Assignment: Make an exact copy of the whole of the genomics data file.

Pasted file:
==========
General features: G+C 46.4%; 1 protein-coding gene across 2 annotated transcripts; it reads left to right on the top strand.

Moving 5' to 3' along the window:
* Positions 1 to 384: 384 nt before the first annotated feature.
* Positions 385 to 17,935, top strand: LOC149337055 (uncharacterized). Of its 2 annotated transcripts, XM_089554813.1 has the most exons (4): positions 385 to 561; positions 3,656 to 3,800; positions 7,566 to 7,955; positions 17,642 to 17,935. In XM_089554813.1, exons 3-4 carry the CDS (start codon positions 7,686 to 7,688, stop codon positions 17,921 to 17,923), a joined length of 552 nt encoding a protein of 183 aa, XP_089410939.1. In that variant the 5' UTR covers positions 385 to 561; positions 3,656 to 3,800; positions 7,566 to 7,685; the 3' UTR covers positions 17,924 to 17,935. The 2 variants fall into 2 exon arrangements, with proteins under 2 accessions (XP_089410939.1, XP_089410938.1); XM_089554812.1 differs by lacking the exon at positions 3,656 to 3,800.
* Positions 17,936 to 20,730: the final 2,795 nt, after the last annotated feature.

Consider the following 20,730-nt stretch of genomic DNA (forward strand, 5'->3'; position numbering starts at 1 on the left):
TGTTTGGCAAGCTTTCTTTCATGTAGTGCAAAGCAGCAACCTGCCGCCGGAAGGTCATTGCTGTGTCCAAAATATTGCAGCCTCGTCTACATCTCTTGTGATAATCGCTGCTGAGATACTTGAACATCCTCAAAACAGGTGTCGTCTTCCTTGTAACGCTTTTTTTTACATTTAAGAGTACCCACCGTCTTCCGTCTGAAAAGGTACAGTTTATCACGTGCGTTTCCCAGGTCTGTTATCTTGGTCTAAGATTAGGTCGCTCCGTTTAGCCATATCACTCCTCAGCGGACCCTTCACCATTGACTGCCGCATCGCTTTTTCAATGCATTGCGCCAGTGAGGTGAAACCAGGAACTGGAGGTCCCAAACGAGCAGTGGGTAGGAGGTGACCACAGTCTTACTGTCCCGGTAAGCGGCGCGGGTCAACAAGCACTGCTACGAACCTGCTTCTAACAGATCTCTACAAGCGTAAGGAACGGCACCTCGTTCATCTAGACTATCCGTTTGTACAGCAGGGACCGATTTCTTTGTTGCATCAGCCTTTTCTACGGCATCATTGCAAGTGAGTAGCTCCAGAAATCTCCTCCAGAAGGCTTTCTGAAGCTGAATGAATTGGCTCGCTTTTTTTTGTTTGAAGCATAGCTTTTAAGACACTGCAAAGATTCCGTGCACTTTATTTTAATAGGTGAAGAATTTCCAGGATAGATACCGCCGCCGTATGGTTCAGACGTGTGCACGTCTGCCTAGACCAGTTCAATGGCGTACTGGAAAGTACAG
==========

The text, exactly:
General features: G+C 46.4%; 1 protein-coding gene across 2 annotated transcripts; it reads left to right on the top strand.

Moving 5' to 3' along the window:
* Positions 1 to 384: 384 nt before the first annotated feature.
* Positions 385 to 17,935, top strand: LOC149337055 (uncharacterized). Of its 2 annotated transcripts, XM_089554813.1 has the most exons (4): positions 385 to 561; positions 3,656 to 3,800; positions 7,566 to 7,955; positions 17,642 to 17,935. In XM_089554813.1, exons 3-4 carry the CDS (start codon positions 7,686 to 7,688, stop codon positions 17,921 to 17,923), a joined length of 552 nt encoding a protein of 183 aa, XP_089410939.1. In that variant the 5' UTR covers positions 385 to 561; positions 3,656 to 3,800; positions 7,566 to 7,685; the 3' UTR covers positions 17,924 to 17,935. The 2 variants fall into 2 exon arrangements, with proteins under 2 accessions (XP_089410939.1, XP_089410938.1); XM_089554812.1 differs by lacking the exon at positions 3,656 to 3,800.
* Positions 17,936 to 20,730: the final 2,795 nt, after the last annotated feature.

Consider the following 20,730-nt stretch of genomic DNA (forward strand, 5'->3'; position numbering starts at 1 on the left):
TGTTTGGCAAGCTTTCTTTCATGTAGTGCAAAGCAGCAACCTGCCGCCGGAAGGTCATTGCTGTGTCCAAAATATTGCAGCCTCGTCTACATCTCTTGTGATAATCGCTGCTGAGATACTTGAACATCCTCAAAACAGGTGTCGTCTTCCTTGTAACGCTTTTTTTTACATTTAAGAGTACCCACCGTCTTCCGTCTGAAAAGGTACAGTTTATCACGTGCGTTTCCCAGGTCTGTTATCTTGGTCTAAGATTAGGTCGCTCCGTTTAGCCATATCACTCCTCAGCGGACCCTTCACCATTGACTGCCGCATCGCTTTTTCAATGCATTGCGCCAGTGAGGTGAAACCAGGAACTGGAGGTCCCAAACGAGCAGTGGGTAGGAGGTGACCACAGTCTTACTGTCCCGGTAAGCGGCGCGGGTCAACAAGCACTGCTACGAACCTGCTTCTAACAGATCTCTACAAGCGTAAGGAACGGCACCTCGTTCATCTAGACTATCCGTTTGTACAGCAGGGACCGATTTCTTTGTTGCATCAGCCTTTTCTACGGCATCATTGCAAGTGAGTAGCTCCAGAAATCTCCTCCAGAAGGCTTTCTGAAGCTGAATGAATTGGCTCGCTTTTTTTTGTTTGAAGCATAGCTTTTAAGACACTGCAAAGATTCCGTGCACTTTATTTTAATAGGTGAAGAATTTCCAGGATAGATACCGCCGCCGTATGGTTCAGACGTGTGCACGTCTGCCTAGACCAGTTCAATGGCGTACTGGAAAGTACAG